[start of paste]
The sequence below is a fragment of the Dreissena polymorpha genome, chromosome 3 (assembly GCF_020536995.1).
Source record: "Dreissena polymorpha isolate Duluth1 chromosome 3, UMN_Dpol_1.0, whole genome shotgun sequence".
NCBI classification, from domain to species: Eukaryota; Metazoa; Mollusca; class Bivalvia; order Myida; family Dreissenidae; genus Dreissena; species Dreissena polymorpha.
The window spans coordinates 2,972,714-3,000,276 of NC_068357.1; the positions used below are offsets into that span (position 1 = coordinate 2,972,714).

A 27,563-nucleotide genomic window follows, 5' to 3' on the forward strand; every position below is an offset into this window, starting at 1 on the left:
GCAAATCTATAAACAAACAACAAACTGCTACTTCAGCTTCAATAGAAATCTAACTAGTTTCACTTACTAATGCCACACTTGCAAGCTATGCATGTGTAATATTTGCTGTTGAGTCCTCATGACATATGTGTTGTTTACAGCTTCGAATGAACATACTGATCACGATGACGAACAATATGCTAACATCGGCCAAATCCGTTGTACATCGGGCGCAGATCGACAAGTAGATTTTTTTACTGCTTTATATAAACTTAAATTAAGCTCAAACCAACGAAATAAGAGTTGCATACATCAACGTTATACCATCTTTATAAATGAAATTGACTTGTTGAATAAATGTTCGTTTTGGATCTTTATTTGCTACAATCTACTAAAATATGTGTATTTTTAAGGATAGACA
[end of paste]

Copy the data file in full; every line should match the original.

The sequence below is a fragment of the Dreissena polymorpha genome, chromosome 3 (assembly GCF_020536995.1).
Source record: "Dreissena polymorpha isolate Duluth1 chromosome 3, UMN_Dpol_1.0, whole genome shotgun sequence".
NCBI classification, from domain to species: Eukaryota; Metazoa; Mollusca; class Bivalvia; order Myida; family Dreissenidae; genus Dreissena; species Dreissena polymorpha.
The window spans coordinates 2,972,714-3,000,276 of NC_068357.1; the positions used below are offsets into that span (position 1 = coordinate 2,972,714).

A 27,563-nucleotide genomic window follows, 5' to 3' on the forward strand; every position below is an offset into this window, starting at 1 on the left:
GCAAATCTATAAACAAACAACAAACTGCTACTTCAGCTTCAATAGAAATCTAACTAGTTTCACTTACTAATGCCACACTTGCAAGCTATGCATGTGTAATATTTGCTGTTGAGTCCTCATGACATATGTGTTGTTTACAGCTTCGAATGAACATACTGATCACGATGACGAACAATATGCTAACATCGGCCAAATCCGTTGTACATCGGGCGCAGATCGACAAGTAGATTTTTTTACTGCTTTATATAAACTTAAATTAAGCTCAAACCAACGAAATAAGAGTTGCATACATCAACGTTATACCATCTTTATAAATGAAATTGACTTGTTGAATAAATGTTCGTTTTGGATCTTTATTTGCTACAATCTACTAAAATATGTGTATTTTTAAGGATAGACA